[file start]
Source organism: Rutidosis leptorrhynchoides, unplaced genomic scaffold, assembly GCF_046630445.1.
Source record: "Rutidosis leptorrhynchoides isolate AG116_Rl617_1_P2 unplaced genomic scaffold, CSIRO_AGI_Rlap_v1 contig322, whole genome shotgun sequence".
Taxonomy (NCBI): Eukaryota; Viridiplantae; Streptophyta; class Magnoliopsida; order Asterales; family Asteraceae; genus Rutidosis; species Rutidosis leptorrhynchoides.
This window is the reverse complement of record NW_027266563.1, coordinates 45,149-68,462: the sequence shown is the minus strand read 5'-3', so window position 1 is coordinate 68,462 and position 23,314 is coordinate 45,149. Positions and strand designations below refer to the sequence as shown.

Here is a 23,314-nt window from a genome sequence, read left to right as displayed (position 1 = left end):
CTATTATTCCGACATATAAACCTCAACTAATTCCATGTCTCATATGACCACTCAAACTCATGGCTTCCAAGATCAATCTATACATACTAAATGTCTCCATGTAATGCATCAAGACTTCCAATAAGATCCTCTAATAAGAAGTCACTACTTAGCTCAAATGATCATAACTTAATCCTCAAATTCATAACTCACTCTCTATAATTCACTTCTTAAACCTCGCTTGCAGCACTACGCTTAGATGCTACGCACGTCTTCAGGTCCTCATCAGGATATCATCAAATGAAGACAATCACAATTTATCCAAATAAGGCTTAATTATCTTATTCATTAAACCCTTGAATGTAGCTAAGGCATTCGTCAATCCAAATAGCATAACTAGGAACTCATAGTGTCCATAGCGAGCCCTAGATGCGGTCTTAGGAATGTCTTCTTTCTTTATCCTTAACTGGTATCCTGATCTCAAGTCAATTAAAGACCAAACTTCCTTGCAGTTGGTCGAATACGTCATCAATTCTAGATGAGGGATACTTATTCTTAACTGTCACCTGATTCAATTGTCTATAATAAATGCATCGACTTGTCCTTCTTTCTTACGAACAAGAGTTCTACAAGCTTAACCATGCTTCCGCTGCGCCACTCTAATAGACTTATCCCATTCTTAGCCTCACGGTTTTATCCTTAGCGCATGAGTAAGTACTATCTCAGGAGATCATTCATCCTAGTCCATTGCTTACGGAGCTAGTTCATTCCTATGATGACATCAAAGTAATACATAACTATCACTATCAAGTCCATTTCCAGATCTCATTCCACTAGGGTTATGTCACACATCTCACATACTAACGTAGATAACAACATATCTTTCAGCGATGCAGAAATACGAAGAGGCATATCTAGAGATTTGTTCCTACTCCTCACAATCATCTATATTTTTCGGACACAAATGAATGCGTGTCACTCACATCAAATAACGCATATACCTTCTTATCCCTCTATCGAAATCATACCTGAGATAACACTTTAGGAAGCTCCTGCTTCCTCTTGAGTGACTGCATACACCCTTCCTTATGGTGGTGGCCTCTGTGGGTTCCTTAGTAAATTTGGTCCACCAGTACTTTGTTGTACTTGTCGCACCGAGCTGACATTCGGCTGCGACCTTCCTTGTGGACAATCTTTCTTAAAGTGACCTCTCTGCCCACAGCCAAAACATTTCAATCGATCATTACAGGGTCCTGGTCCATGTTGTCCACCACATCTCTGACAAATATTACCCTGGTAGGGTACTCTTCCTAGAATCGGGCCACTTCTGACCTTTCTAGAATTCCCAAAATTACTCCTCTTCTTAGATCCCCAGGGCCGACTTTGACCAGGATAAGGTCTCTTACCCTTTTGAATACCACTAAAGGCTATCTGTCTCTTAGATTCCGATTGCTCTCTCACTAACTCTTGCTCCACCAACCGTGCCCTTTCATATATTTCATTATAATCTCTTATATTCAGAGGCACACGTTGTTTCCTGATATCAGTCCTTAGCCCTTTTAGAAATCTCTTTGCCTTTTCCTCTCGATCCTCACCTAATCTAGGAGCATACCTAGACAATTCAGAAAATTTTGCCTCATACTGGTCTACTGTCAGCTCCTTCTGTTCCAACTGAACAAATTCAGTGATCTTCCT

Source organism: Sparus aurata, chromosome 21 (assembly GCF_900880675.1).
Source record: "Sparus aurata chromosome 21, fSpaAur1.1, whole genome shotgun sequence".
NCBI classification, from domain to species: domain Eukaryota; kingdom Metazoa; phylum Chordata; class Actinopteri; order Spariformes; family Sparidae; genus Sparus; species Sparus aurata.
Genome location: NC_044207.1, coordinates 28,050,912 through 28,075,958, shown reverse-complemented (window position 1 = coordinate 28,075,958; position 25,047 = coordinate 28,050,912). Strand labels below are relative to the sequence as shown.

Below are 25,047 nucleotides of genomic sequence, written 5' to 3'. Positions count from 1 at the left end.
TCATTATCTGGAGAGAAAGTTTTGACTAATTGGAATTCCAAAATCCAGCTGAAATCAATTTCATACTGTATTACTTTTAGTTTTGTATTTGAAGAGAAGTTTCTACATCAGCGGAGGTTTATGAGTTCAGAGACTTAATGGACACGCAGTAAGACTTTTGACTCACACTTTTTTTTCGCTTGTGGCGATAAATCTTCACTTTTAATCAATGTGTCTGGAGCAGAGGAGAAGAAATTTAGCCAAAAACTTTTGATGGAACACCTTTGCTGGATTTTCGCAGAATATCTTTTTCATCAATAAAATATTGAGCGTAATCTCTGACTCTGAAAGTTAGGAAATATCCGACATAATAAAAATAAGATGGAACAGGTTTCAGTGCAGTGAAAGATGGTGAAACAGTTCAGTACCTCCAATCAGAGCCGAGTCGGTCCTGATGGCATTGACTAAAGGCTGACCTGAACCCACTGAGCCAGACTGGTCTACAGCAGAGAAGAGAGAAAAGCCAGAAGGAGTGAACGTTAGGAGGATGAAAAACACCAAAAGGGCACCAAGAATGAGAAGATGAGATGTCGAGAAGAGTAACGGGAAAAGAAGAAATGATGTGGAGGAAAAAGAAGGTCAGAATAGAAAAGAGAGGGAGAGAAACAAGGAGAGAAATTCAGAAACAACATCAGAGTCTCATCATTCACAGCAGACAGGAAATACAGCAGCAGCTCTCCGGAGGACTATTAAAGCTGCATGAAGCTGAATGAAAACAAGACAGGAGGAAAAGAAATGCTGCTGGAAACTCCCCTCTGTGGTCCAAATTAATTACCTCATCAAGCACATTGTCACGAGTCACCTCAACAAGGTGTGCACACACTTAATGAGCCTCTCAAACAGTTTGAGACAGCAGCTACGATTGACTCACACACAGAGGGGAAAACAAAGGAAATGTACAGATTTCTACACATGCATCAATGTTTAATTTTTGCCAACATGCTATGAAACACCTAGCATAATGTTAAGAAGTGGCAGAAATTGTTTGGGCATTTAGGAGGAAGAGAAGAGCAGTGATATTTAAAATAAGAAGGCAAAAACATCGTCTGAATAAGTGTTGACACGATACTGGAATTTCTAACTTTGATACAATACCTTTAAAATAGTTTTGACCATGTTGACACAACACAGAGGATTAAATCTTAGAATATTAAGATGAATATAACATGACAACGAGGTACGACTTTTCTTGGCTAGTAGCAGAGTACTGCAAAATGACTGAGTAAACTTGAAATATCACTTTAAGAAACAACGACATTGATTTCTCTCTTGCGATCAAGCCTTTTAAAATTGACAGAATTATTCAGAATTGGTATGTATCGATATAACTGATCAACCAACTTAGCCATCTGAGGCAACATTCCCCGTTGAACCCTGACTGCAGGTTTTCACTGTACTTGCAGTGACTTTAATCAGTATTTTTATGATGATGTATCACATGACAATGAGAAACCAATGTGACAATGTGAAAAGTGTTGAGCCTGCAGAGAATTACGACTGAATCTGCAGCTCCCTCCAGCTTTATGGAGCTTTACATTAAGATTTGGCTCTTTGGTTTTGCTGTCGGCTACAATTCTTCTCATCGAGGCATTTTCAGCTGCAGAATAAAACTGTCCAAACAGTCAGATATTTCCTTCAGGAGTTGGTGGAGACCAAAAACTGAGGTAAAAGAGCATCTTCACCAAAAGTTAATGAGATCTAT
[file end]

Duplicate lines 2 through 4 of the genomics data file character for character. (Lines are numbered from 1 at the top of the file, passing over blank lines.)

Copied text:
Source record: "Rutidosis leptorrhynchoides isolate AG116_Rl617_1_P2 unplaced genomic scaffold, CSIRO_AGI_Rlap_v1 contig322, whole genome shotgun sequence".
Taxonomy (NCBI): Eukaryota; Viridiplantae; Streptophyta; class Magnoliopsida; order Asterales; family Asteraceae; genus Rutidosis; species Rutidosis leptorrhynchoides.
This window is the reverse complement of record NW_027266563.1, coordinates 45,149-68,462: the sequence shown is the minus strand read 5'-3', so window position 1 is coordinate 68,462 and position 23,314 is coordinate 45,149. Positions and strand designations below refer to the sequence as shown.